The Development of Propulsion Technology for U.S. Space-Launch Vehicles, 1926-1991

The Development of Propulsion Technology for U.S. Space-Launch Vehicles, 1926-1991

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In this definitive study, J. D. Hunley traces the program's development from Goddard's early rockets (and the German V-2 missile) through the Titan IVA and the Space Shuttle, with a focus on space-launch vehicles. Since these rockets often evolved from early missiles, he pays considerable attention to missile technology, not as an end in itself, but as a contributor to launch-vehicle technology. Focusing especially on the engineering culture of the program, Hunley communicates this very human side of technological development by means of anecdotes, character sketches, and case studies of problems faced by rocket engineers. He shows how such a highly adaptive approach enabled the evolution of a hugely complicated technology that was impressive - but decidedly not rocket science. Unique in its single-volume coverage of the evolution of launch-vehicle technology from 1926 to 1991, this meticulously researched work will inform scholars and engineers interested in the history of technology and innovation, as well as those specializing in the history of space flight.
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Product details

  • Hardback | 388 pages
  • 160.02 x 238.76 x 27.94mm | 657.71g
  • College Station, United States
  • English
  • 1585445886
  • 9781585445882

About J. D. Hunley

J.D. HUNLEY's career as a historian has focused on the history of aerospace technology. He was named a Ramsey Fellow at the National Air and Space Museum for 2001-2002 after serving in history programs for both NASA and the U.S. Air Force. He holds a Ph.D. from the University of Virginia. Now semiretired, he continues to write about the history of America's space program.
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Review quote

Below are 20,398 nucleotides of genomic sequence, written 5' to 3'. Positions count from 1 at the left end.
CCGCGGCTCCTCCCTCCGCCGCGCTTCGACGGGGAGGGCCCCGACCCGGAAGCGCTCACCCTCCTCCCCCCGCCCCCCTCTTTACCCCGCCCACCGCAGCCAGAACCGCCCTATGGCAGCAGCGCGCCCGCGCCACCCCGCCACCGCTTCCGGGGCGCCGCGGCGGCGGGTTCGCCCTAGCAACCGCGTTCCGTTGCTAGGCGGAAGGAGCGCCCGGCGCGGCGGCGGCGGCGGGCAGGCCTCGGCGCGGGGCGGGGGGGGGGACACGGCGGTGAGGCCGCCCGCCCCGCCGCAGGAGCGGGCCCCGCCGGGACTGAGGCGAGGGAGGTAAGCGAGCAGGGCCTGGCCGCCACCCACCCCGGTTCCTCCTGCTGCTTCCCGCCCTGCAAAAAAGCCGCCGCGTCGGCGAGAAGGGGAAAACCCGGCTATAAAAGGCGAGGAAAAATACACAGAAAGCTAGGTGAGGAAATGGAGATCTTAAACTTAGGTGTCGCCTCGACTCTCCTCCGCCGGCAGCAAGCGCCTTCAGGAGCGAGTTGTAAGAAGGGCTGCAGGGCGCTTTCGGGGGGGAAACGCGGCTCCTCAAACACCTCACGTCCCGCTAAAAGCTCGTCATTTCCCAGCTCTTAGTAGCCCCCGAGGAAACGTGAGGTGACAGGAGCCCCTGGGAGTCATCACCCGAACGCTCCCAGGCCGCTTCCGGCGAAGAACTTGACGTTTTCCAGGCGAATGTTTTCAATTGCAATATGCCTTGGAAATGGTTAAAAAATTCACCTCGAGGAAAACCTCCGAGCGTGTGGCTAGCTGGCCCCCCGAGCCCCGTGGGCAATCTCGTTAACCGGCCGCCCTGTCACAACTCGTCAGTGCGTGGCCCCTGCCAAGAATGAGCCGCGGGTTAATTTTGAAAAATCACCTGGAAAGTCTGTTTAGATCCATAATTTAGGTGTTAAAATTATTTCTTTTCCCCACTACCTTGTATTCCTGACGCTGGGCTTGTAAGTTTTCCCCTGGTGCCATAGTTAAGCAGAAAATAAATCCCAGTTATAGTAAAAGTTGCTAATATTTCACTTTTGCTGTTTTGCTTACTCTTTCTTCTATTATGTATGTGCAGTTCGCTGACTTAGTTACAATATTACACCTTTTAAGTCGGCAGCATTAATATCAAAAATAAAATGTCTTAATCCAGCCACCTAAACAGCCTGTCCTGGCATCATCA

"It fills what is unquestionably a tremendous gap in the literature of space access . . . does a superb job of tracing the main lines of development of the major rocket technologies. . . This work is a benchmark in the process of the invention of spaceflight and its evolution over time."--Roger Launius, Smithsonian Institution; Chair, Division of Space History, NASA--Roger Launius, Smithsonian Institution; Chair, Division of Space History, NASA "In his excellent book . . . veteran air and space historian, J. D. Hunley argues that it's wrong because there is no such thing as rocket science. His effort is the most comprehensive general history of the growth of American rocketry we're likely to see. Hunley's book is very valuable to those who currently work in rocket development because it allows them to understand the past and perform more effectively in the future. The Development of Propulsion Technology made me proud to be an engineer."--Air and Space Power Journal--Capt. Brent D. Ziarnick, USAFR"Air and Space Power Journal" (03/22/2013) "In his excellent book, 25-year-old veteran air and space historian, J. D. Hunley argues that it's wrong because there is no such thing as rocket science. His effort is the most comprehensive general history of the growth of American rocketry we're likely to see. Hunley's book is very valuable to those who currently work in rocket development because it allows them to understand the past and perform more effectively in the future. The Development of Propulsion Technology made me proud to be an engineer."--Capt. Brent D./i>--Capt. Brent D. Ziarnick, USAFR"Air and Space Power Journal" (03/22/2013)
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